The lawsuit that was settled in 2009 was brought by HSUS in 2005, after USDA refused to release under FOIA annual reports about animals in biomedical research labs. The 2009 settlement stipulated that the agency must promptly and publicly post those reports from 2009 to 2013. It does not address the years after 2013, nor does it address the many other kinds of documents that were scrubbed from USDA’s public database on Friday. For instance, inspection reports of animal facilities were not covered in the settlement.
Kathleen Conlee, the vice president for animal research at HSUS in Washington, D.C., concedes that the settlement was limited to records through 2013, but adds: “The arguments still apply: Taxpayers have a right to know what animals are being used, how many, and whether they experience pain and distress.” She also noted that personal identifying information is already redacted from what until Friday were the publicly posted reports.
The scrubbed documents detail inspections, animal censuses, enforcement actions, and annual reports on about 7800 facilities, including some 1100 research labs, where animals that are protected under the Animal Welfare Act are kept. Other facilities covered in the reports include zoos, circuses, and animal transporters.
The removal of the documents on Friday prompted an outcry from animal welfare advocates. "With this announcement, transparency has not just been limited—it is has been eliminated," said Eric Kleiman, a research consultant to the Animal Welfare Institute in Washington, D.C.
USDA said that the blacking out of the documents was a result of its “commitment to being transparent, remaining responsive to our stakeholders’ informational needs, and maintaining the privacy rights of individuals.” It also stated that the decision to remove the records from public view resulted from a yearlong “comprehensive review,” and noted that individuals will continue to be able to access records through FOIA requests. Those can take months or years to receive responses.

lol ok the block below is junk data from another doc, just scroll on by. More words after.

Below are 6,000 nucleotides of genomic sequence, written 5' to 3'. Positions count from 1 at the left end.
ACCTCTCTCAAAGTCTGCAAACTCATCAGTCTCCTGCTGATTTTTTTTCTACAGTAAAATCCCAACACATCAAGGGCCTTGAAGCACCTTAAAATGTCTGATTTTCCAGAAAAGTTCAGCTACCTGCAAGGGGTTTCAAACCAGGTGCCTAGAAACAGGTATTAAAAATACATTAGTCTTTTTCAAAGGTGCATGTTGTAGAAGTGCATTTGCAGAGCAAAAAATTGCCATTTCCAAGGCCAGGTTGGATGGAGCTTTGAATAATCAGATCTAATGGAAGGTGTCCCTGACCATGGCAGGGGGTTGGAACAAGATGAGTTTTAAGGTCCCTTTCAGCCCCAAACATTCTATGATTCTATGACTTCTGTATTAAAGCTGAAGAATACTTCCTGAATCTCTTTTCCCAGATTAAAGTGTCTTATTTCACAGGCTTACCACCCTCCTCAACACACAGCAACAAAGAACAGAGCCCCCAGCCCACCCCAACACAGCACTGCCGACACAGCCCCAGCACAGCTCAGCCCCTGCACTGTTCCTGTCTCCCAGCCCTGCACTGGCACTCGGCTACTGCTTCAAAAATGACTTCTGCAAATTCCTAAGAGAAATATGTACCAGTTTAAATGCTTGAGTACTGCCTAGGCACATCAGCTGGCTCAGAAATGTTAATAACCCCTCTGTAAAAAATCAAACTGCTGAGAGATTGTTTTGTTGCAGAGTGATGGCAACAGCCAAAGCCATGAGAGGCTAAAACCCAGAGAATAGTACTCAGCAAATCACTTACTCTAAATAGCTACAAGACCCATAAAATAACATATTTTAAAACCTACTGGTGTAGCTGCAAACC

“I would certainly agree that protection of personal information is of utmost importance, especially given the rich history of targeting the individuals involved in animal research,” said Matthew Bailey, the president of the Foundation for Biomedical Research (FBR) in Washington, D.C., which defends the use of animals in research, in a statement. “However, this change also makes it more time consuming, although not impossible, for organizations like FBR to analyze trends in animal use in research.”
Wayne Pacelle, president and CEO of HSUS, stated in this blog today that Brian Klippenstein, executive director of a group called Protect the Harvest, is leading the transition team at USDA. The group on its website lists among its objectives informing “America’s consumers, businesses and decision-makers about the threats posed by animal rights groups and anti-farming extremists.”
Protect the Harvest did not immediately return an emailed request for comment.
*Update, 6 February, 8:06 p.m.: This story has been updated to clarify the details of the 2009 settlement.